And for me this is always something that poisons his relationship with Cardassia. I’m thinking of Robinson’s story in Prophecy and Change here, which is all about masks, which gets back to the discussion we had much before about the character and identity and Garak’s insistence that people are nothing but masks, just a series of them on and on. Part of what I love about Robinson’s story is that it captures this moment where Garak...he doesn’t change his mind about masks. But he gets this vision from his father saying essentially “what if you wore a Garak mask. What if your inner feelings and your outer persona were finally, finally allowed to coexist.” He’s not saying that it’s not a mask, but that even if we can never be fully honest, we can at least try to be honest with ourselves. True to ourselves. And in that story we saw Garak putting on a mask not to blend in, or to conceal himself, but to reveal who he is and what he believes in. At this stage when Garak is helping the resistance, though, we’re still seeing the friction between Garak the outsider and Garak the man who loves Cardassia. He doesn’t love the military, doesn’t love most of the people he has to work with. But Cardassia, his home, full of all the art and music and literature that inspired and affirmed him...that he loves, and we see that love draw him on even as he seems much more comfortable with Odo and even Kira than he is around Damar’s men.
Down Among the Sticks and Bones
And then, of course, everything goes to shit. Damar is betrayed, his resistance crushed, and Garak, Damar, and Kira all end up stranded in the basement of Garak’s childhood home with Garak’s mom, Mila, looking out for them. It’s almost adorable, seeing the banter between Mila and Garak, seeing how easy they lie between each other and how they obviously care about each other. Also, Damar and Mila make a cute couple. Things come pretty full circle here for Garak, hiding at home, hunted, carrying out missions in the dark against the Dominion. He’s home, but not the way he wanted to be. Still, at this point the rules of the game are still rather set. There’s still hope in his eyes, and Damar is down but not really defeated. Together they still have work to do, and there’s the sense I got that Garak was in some ways happy with it all. Finally, home and working again.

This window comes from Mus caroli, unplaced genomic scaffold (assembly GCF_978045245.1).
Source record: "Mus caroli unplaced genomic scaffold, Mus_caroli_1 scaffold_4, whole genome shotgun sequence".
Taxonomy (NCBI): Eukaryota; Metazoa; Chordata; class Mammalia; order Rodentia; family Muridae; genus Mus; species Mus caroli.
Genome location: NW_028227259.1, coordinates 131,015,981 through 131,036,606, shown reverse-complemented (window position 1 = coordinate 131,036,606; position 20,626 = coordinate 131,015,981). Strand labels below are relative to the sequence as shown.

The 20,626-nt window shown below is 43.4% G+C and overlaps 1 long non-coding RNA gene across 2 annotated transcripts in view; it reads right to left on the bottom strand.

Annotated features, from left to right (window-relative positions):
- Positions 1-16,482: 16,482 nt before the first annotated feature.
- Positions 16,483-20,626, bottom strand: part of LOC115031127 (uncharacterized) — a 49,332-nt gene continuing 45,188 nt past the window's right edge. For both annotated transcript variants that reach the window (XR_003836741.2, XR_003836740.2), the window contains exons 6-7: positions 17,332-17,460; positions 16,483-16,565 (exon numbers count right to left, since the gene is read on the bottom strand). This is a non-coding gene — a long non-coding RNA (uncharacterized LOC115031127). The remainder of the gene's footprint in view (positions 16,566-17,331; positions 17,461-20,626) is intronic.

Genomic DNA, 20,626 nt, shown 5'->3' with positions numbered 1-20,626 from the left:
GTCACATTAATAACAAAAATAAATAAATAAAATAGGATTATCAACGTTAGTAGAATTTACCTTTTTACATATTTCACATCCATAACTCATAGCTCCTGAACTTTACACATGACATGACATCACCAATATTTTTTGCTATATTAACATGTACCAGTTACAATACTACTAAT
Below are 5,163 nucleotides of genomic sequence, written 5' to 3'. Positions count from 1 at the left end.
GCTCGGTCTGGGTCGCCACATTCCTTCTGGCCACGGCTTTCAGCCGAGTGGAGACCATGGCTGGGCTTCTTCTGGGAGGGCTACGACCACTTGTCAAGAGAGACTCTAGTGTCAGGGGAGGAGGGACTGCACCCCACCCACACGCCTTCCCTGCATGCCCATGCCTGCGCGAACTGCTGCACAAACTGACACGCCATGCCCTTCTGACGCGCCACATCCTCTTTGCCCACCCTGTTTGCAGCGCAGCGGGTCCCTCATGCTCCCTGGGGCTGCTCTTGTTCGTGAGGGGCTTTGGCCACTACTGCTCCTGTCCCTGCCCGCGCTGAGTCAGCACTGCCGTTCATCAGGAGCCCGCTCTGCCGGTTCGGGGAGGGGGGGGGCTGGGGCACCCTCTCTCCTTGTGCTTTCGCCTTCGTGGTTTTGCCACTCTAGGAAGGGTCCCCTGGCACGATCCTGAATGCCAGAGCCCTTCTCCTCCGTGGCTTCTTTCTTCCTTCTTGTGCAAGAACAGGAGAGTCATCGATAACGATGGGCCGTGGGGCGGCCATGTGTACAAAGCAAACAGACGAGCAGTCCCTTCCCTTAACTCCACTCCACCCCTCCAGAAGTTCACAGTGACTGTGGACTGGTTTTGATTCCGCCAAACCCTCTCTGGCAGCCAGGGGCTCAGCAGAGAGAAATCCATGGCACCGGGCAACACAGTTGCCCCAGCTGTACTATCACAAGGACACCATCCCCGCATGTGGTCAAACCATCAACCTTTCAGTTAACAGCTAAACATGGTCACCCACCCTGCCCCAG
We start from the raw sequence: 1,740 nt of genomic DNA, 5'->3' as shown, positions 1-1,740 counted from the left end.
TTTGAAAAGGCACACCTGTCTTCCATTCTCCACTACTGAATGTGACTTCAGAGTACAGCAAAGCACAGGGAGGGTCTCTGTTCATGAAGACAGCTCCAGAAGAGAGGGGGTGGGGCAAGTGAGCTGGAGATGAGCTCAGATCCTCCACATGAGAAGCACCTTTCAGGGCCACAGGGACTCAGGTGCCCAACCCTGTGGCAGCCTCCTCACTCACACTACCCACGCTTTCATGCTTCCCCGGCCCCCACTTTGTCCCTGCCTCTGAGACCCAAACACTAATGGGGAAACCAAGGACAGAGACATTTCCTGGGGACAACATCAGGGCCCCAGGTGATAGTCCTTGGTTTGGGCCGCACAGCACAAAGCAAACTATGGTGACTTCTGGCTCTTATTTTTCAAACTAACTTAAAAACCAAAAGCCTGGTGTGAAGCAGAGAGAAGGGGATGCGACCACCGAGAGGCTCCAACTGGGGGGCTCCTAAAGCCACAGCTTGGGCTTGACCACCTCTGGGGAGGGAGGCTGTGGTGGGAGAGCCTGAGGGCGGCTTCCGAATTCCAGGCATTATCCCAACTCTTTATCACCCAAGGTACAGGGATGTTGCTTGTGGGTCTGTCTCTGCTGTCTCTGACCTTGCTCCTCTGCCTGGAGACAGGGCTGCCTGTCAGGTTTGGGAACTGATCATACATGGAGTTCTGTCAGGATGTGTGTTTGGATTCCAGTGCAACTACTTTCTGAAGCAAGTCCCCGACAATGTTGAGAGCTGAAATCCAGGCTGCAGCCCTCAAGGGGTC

And then, of course, everything gets worse. I actually love how brutal this ending is when it comes to Cardassia. Because theirs has been such a brutal history and arc throughout the series. And redemption seems like something they can hope for. And then the Founder gives the order to have them all killed. It’s something that The Never Ending Sacrifice gets way more into than the show, the fallout from that, but it’s also something that comes to dominate everything about Cardassia after the war is over. That order, to kill them all. There was the feeling up to that moment that recovery might have been possible. That Damar might have led them into a new direction. But then he dies, just as so many people die. And there’s just Garak, and a gun.